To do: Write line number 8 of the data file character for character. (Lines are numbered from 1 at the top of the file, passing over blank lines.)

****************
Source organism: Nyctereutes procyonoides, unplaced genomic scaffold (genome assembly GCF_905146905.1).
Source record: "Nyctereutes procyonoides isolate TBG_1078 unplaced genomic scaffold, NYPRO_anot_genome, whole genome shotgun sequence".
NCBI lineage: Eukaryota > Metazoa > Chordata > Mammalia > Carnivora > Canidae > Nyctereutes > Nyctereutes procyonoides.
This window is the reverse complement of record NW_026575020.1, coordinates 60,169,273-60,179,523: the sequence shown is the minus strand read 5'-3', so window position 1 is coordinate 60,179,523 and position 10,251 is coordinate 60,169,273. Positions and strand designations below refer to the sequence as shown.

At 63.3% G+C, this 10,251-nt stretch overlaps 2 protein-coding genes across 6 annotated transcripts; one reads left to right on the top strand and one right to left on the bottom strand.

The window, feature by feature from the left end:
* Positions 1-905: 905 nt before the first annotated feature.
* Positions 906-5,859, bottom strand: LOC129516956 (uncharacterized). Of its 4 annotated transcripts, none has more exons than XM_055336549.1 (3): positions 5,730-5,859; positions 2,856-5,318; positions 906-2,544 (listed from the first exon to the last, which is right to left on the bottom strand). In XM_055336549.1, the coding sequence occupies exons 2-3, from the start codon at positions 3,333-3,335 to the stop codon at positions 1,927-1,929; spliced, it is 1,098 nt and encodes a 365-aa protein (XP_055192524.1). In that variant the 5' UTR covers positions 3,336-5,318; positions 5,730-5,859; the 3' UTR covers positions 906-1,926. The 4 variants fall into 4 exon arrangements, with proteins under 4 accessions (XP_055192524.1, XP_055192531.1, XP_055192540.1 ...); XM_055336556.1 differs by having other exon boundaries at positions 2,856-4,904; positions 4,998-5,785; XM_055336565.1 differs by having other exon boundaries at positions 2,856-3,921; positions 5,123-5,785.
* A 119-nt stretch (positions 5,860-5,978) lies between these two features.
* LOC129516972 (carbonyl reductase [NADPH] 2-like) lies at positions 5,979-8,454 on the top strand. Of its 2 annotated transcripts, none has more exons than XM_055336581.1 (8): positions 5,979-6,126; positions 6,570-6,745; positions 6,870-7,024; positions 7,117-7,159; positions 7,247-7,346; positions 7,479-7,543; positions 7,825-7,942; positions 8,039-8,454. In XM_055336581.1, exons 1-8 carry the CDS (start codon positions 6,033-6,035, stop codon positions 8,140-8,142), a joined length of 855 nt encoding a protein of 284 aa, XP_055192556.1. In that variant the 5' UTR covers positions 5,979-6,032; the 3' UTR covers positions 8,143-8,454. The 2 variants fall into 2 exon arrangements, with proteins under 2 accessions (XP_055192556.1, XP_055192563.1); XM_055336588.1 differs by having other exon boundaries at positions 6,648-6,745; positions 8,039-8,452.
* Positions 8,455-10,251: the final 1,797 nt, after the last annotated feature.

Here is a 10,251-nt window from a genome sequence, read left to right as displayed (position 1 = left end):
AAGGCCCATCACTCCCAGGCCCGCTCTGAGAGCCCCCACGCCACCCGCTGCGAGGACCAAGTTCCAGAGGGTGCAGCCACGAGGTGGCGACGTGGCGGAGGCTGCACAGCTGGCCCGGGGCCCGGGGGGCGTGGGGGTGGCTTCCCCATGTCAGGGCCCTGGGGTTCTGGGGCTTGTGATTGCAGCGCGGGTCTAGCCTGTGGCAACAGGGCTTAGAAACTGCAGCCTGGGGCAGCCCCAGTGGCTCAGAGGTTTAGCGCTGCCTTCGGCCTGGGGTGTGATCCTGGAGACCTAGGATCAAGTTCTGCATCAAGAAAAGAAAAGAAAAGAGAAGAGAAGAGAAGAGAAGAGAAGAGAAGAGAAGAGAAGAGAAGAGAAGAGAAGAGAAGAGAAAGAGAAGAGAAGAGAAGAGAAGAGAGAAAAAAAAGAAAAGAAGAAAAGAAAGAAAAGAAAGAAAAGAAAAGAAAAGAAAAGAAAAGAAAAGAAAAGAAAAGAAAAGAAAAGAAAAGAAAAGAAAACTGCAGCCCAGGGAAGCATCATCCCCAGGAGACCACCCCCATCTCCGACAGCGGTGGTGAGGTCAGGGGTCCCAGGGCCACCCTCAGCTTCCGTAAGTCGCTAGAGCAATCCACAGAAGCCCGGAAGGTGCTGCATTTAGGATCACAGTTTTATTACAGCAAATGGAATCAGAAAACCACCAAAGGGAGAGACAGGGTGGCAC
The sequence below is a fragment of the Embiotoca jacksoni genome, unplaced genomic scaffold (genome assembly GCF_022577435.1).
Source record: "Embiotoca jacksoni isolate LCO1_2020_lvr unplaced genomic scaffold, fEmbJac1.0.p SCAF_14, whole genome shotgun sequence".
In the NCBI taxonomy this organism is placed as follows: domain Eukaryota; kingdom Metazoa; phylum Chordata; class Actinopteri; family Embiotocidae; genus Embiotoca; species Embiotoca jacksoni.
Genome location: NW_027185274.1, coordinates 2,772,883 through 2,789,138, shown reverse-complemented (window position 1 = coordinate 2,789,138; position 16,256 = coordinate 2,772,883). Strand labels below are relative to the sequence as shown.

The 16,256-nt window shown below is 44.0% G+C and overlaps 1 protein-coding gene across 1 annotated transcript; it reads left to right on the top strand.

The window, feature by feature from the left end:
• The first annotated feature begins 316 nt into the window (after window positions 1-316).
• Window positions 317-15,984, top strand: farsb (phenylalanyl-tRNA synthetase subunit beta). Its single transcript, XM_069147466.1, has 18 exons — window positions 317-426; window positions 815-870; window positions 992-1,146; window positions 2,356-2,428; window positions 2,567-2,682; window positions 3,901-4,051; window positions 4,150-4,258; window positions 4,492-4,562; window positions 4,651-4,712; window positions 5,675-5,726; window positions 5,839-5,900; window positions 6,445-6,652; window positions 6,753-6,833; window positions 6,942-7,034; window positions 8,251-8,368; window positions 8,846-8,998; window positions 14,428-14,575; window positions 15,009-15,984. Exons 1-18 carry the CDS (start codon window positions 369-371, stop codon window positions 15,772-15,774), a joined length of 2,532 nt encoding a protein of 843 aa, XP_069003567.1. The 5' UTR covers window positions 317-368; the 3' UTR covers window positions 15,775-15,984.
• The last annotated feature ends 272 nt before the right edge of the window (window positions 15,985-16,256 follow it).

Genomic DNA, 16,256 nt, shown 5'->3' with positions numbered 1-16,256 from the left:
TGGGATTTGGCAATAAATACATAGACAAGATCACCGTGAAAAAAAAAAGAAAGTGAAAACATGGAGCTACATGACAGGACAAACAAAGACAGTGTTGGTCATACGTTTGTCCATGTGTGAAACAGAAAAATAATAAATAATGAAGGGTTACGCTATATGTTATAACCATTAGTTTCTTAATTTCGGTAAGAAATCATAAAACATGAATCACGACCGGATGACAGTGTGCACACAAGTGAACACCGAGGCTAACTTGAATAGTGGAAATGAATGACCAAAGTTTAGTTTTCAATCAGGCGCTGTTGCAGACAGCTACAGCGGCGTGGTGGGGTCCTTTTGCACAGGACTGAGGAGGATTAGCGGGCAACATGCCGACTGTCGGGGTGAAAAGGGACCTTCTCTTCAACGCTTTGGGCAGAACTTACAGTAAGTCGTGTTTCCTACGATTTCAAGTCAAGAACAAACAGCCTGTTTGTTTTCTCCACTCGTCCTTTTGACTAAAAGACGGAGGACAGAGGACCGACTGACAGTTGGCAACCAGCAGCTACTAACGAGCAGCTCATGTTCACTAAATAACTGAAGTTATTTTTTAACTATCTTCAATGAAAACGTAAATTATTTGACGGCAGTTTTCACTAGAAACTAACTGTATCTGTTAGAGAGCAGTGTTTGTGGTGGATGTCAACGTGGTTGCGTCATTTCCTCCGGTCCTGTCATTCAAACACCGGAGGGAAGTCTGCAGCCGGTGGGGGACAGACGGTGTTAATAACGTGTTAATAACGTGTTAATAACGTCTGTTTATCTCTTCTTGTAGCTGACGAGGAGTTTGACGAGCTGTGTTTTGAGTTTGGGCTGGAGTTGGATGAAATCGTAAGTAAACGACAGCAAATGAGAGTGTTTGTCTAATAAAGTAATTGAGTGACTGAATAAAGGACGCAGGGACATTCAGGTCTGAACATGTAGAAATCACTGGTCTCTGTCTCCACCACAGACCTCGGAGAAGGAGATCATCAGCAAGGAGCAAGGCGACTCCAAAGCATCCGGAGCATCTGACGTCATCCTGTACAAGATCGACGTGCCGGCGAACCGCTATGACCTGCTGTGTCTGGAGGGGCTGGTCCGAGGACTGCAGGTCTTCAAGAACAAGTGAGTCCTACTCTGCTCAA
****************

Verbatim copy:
* Positions 906-5,859, bottom strand: LOC129516956 (uncharacterized). Of its 4 annotated transcripts, none has more exons than XM_055336549.1 (3): positions 5,730-5,859; positions 2,856-5,318; positions 906-2,544 (listed from the first exon to the last, which is right to left on the bottom strand). In XM_055336549.1, the coding sequence occupies exons 2-3, from the start codon at positions 3,333-3,335 to the stop codon at positions 1,927-1,929; spliced, it is 1,098 nt and encodes a 365-aa protein (XP_055192524.1). In that variant the 5' UTR covers positions 3,336-5,318; positions 5,730-5,859; the 3' UTR covers positions 906-1,926. The 4 variants fall into 4 exon arrangements, with proteins under 4 accessions (XP_055192524.1, XP_055192531.1, XP_055192540.1 ...); XM_055336556.1 differs by having other exon boundaries at positions 2,856-4,904; positions 4,998-5,785; XM_055336565.1 differs by having other exon boundaries at positions 2,856-3,921; positions 5,123-5,785.